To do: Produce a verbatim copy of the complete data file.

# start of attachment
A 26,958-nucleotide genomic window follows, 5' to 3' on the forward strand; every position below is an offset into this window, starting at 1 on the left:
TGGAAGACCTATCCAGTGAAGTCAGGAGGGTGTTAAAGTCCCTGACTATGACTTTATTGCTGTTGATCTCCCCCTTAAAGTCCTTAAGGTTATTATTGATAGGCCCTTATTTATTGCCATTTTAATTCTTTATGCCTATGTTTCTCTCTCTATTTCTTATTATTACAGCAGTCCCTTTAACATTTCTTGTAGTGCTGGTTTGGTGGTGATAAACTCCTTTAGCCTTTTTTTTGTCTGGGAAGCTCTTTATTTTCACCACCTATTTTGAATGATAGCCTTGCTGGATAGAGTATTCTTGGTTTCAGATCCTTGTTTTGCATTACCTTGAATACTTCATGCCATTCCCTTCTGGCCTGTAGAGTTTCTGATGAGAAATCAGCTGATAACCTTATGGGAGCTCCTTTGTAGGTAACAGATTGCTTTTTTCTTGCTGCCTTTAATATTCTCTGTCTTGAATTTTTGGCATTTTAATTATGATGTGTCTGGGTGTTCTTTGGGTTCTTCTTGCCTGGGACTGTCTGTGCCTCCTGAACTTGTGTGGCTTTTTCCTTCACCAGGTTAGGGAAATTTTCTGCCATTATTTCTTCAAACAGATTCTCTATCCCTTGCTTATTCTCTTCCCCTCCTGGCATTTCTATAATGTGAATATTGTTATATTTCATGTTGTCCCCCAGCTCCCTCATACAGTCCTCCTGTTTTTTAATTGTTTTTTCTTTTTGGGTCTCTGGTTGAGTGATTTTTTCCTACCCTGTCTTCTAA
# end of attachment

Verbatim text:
A 26,958-nucleotide genomic window follows, 5' to 3' on the forward strand; every position below is an offset into this window, starting at 1 on the left:
TGGAAGACCTATCCAGTGAAGTCAGGAGGGTGTTAAAGTCCCTGACTATGACTTTATTGCTGTTGATCTCCCCCTTAAAGTCCTTAAGGTTATTATTGATAGGCCCTTATTTATTGCCATTTTAATTCTTTATGCCTATGTTTCTCTCTCTATTTCTTATTATTACAGCAGTCCCTTTAACATTTCTTGTAGTGCTGGTTTGGTGGTGATAAACTCCTTTAGCCTTTTTTTTGTCTGGGAAGCTCTTTATTTTCACCACCTATTTTGAATGATAGCCTTGCTGGATAGAGTATTCTTGGTTTCAGATCCTTGTTTTGCATTACCTTGAATACTTCATGCCATTCCCTTCTGGCCTGTAGAGTTTCTGATGAGAAATCAGCTGATAACCTTATGGGAGCTCCTTTGTAGGTAACAGATTGCTTTTTTCTTGCTGCCTTTAATATTCTCTGTCTTGAATTTTTGGCATTTTAATTATGATGTGTCTGGGTGTTCTTTGGGTTCTTCTTGCCTGGGACTGTCTGTGCCTCCTGAACTTGTGTGGCTTTTTCCTTCACCAGGTTAGGGAAATTTTCTGCCATTATTTCTTCAAACAGATTCTCTATCCCTTGCTTATTCTCTTCCCCTCCTGGCATTTCTATAATGTGAATATTGTTATATTTCATGTTGTCCCCCAGCTCCCTCATACAGTCCTCCTGTTTTTTAATTGTTTTTTCTTTTTGGGTCTCTGGTTGAGTGATTTTTTCCTACCCTGTCTTCTAA